The Ford government is changing who will be responsible for the Blue Box recycling program as well as expanding the items that can be put into the blue box itself.
Ontario’s Environment Minister Jeff Yurek announced on Monday that producers of products and packaging will be fully responsible for the Blue Box program.
The Blue Box program is currently run by the Ontario Stewardship Council with the cost split among the municipalities. But the Ford government will shift to a new model where producers of the waste – businesses – will provide blue box collection and pay for the entire cost.
The government claims the move will result in an estimated savings of $135 million annually for municipalities.
Government officials say there should not be any interruption to the program during the transition, saying that those who have curbside blue box collection now will continue to have it under the new system. The government also says the Beer Store’s deposit return program can continue under the new producer responsibility model.
The transition is set to take effect at different times across the province with Toronto set to make the shift in 2023.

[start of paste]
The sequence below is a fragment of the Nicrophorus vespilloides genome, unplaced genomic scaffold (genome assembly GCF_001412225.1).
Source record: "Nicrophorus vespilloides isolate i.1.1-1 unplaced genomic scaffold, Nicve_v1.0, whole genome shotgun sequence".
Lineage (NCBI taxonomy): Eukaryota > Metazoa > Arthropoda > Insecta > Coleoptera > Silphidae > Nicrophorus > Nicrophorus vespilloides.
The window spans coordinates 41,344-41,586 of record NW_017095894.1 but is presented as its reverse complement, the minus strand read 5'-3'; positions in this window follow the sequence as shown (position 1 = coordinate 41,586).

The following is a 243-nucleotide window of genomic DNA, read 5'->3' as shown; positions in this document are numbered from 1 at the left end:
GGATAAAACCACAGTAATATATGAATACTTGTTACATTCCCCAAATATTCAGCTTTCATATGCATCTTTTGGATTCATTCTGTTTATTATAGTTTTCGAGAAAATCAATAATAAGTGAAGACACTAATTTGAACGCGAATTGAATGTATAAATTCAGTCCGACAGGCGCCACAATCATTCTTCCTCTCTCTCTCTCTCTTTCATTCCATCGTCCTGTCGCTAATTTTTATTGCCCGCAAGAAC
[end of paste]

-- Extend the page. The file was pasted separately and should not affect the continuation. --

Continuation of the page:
The government also announced that the list of materials accepted in the blue box will increase to include paper and plastic cups, wraps, foils, trays, bags and other single use items such as stir sticks, straws, cutlery and plates.
“We’re creating a stronger and more effective Blue Box program that actually works,” said Minister Yurek.
“By harnessing the innovation and ingenuity of industry and expanding recycling opportunities for people and businesses across the province, we can divert more waste away from landfills by finding new purposes for products and reinserting them back into the economy.”
The Ford government will also expand blue box services to include apartment buildings, long-term care homes, schools and municipal parks in 2026.
Ontario is the birthplace of the blue-box. The curbside recycling program was first introduced in Kitchener in 1981.